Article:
I am finally back from holiday and fighting the post-holiday blues. I will be slowly catching up on comments – although I caught the Tsum Tsum fever while I was away, so it may take longer than usual 😄 PS Does anyone play it? Add me on LINE, the username is aentee!
Meanwhile, I’d like to give you guys some recommendations of books you should read before or after you go to Japan – just to give you a slice of what the country has to offer! I am still reading some of these books myself, as a way for me to wean off my vacation. Thank goodness for books and their ability to transport you!
Norwegian Wood by Haruki Murakami
Murakami books is basically a must-try for English-speakers interested in Japanese literature. This particular one is a classic, portraying adolescent and nostalgia and the pain of letting go. Set in a somber and lonely Tokyo, this book is a perfect winter read. There is also a spin off movie featuring current Japan IT Girl: Keiko Mizuhara (honestly, her face was plastered EVERYWHERE I went – how is she so beautiful?!)
A Modern History of Japan by Andrew Gordon
I find it a lot more interesting to traipse through all the castles and temples of Japan when I realise the historical significance behind them. This particular nonfiction book is accessible and a riveting read, leading you from the rise of the Tokugawa shogunate through to the Meiji Restoration and subsequent era.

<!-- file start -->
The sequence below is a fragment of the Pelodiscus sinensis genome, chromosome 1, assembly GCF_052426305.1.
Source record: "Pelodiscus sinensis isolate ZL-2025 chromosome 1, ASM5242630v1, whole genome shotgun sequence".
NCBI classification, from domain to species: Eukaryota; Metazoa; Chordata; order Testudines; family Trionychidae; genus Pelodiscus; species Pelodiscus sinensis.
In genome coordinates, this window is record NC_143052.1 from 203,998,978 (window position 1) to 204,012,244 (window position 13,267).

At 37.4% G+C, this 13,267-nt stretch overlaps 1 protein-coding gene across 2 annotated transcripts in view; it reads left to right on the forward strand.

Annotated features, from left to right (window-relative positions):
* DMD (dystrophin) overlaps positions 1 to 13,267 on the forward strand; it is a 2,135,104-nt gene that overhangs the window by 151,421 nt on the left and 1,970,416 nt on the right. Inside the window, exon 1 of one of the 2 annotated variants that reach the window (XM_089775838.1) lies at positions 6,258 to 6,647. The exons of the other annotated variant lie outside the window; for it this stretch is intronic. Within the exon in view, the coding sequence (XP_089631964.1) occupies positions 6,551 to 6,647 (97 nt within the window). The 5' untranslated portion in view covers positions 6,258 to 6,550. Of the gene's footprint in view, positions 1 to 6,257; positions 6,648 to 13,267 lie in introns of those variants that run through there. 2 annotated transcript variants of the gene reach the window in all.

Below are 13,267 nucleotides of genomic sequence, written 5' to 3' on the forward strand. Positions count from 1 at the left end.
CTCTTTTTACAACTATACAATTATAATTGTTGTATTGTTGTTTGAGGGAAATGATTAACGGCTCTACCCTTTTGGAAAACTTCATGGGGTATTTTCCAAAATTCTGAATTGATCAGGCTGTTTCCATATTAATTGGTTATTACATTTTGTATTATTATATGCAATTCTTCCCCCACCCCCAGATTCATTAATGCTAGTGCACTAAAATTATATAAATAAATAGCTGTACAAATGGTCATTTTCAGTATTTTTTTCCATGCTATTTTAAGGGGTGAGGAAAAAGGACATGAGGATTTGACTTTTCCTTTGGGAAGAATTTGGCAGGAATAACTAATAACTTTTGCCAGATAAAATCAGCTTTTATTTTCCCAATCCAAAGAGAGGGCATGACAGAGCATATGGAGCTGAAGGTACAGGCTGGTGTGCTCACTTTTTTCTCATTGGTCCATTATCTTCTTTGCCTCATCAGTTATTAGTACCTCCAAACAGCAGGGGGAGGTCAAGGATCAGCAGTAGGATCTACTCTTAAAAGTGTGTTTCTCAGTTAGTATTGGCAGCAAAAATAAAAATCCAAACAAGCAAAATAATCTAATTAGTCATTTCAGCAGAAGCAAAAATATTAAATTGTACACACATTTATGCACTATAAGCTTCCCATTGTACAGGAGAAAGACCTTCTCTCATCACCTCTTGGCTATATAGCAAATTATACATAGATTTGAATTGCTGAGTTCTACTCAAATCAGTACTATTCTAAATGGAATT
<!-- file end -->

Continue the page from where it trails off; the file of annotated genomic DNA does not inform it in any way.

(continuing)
The Melancholy of Mechagirl by Catherynne Valente
Once again proving that I am utterly incapable of making a recommendation list without sliding in Catherynne Valente. This anthology are short stories inspired by the myths of Japan, mixed with the author’s own experiences there. Japan has changed Valente irrevocably, and not for romantic reasons as you might think. I highly recommend this based on the beautiful, haunting proses and creative incorporation of mythology alone.
The Makioka Sisters by Junichiro Tanizaki
Tanizaki is a huge literary figure in his homeland, and The Makioka Sisters is his most well-known work. Detailing the rise and fall of the aristocratic Makioka Sisters, the setting is in Osaka and surrounding area rather than the usual Tokyo.
Geisha of Gion by Mineko Iwasaki
While it’s a classic, I hesitate to recommend Memoirs of a Geisha by Arthur Golden due to reasons listed here. Instead, I recommend reading this autobiography of Mineko Iwasaki, one of the most successful geiko of her days. Despite its shortcomings, it offers an authentic glimpse to life behind the gilded walls of the floating world.
Have you ever read books that made you want to go on vacation? What are your favourite armchair vacation settings?